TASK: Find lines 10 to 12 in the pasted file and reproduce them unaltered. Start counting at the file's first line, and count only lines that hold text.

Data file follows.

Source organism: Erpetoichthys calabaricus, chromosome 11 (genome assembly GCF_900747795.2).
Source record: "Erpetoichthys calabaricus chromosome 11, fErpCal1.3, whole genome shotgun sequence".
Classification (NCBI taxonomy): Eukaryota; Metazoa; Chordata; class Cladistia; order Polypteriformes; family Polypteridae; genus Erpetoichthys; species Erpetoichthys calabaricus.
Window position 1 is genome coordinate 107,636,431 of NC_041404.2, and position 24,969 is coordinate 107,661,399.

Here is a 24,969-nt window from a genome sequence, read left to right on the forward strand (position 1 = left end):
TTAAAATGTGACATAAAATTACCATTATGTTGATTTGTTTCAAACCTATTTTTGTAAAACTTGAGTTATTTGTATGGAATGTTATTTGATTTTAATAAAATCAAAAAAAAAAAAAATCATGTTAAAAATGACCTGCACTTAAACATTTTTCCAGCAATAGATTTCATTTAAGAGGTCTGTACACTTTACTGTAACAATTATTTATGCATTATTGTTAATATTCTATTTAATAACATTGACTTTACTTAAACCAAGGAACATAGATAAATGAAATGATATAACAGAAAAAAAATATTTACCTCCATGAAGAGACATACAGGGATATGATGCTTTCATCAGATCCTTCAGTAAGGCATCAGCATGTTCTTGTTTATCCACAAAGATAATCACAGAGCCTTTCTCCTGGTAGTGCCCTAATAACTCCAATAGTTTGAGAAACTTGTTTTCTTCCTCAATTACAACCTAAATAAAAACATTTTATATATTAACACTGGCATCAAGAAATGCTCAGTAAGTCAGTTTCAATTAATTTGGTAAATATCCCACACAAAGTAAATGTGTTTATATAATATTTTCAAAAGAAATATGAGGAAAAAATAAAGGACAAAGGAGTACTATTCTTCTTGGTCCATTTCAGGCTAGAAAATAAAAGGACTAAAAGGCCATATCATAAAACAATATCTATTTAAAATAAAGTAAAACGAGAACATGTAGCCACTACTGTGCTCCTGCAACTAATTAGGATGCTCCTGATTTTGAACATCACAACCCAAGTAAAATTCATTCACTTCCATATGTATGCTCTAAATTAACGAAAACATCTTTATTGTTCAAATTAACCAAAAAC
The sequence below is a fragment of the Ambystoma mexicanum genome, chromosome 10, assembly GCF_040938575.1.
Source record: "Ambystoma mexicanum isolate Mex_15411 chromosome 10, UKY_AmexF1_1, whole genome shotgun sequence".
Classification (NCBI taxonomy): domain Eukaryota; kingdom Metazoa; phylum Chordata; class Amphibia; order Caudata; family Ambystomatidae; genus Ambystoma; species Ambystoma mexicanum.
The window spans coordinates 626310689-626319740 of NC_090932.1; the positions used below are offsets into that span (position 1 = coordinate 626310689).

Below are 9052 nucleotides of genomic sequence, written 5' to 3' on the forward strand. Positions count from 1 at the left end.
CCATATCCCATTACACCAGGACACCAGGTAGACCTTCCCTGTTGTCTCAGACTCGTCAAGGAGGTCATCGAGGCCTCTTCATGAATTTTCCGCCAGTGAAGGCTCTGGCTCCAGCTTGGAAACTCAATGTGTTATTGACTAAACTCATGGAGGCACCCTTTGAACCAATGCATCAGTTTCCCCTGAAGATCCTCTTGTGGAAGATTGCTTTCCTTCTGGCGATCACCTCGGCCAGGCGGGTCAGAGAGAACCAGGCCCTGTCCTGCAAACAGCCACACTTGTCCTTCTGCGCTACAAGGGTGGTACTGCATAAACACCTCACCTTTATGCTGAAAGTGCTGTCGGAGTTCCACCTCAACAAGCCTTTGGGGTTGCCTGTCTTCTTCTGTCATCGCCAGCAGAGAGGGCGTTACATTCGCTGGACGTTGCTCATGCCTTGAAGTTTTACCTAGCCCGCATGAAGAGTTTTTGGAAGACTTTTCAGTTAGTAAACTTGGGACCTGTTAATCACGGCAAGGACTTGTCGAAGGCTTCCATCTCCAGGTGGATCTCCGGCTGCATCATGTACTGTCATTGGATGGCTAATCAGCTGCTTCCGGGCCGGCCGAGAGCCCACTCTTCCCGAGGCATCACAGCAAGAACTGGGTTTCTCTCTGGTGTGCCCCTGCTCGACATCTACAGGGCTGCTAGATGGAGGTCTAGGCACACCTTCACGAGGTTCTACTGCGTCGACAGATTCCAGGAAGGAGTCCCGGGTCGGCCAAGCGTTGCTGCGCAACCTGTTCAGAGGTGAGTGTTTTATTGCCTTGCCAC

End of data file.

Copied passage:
The window spans coordinates 626310689-626319740 of NC_090932.1; the positions used below are offsets into that span (position 1 = coordinate 626310689).

Below are 9052 nucleotides of genomic sequence, written 5' to 3' on the forward strand. Positions count from 1 at the left end.
CCATATCCCATTACACCAGGACACCAGGTAGACCTTCCCTGTTGTCTCAGACTCGTCAAGGAGGTCATCGAGGCCTCTTCATGAATTTTCCGCCAGTGAAGGCTCTGGCTCCAGCTTGGAAACTCAATGTGTTATTGACTAAACTCATGGAGGCACCCTTTGAACCAATGCATCAGTTTCCCCTGAAGATCCTCTTGTGGAAGATTGCTTTCCTTCTGGCGATCACCTCGGCCAGGCGGGTCAGAGAGAACCAGGCCCTGTCCTGCAAACAGCCACACTTGTCCTTCTGCGCTACAAGGGTGGTACTGCATAAACACCTCACCTTTATGCTGAAAGTGCTGTCGGAGTTCCACCTCAACAAGCCTTTGGGGTTGCCTGTCTTCTTCTGTCATCGCCAGCAGAGAGGGCGTTACATTCGCTGGACGTTGCTCATGCCTTGAAGTTTTACCTAGCCCGCATGAAGAGTTTTTGGAAGACTTTTCAGTTAGTAAACTTGGGACCTGTTAATCACGGCAAGGACTTGTCGAAGGCTTCCATCTCCAGGTGGATCTCCGGCTGCATCATGTACTGTCATTGGATGGCTAATCAGCTGCTTCCGGGCCGGCCGAGAGCCCACTCTTCCCGAGGCATCACAGCAAGAACTGGGTTTCTCTCTGGTGTGCCCCTGCTCGACATCTACAGGGCTGCTAGATGGAGGTCTAGGCACACCTTCACGAGGTTCTACTGCGTCGACAGATTCCAGGAAGGAGTCCCGGGTCGGCCAAGCGTTGCTGCGCAACCTGTTCAGAGGTGAGTGTTTTATTGCCTTGCCAC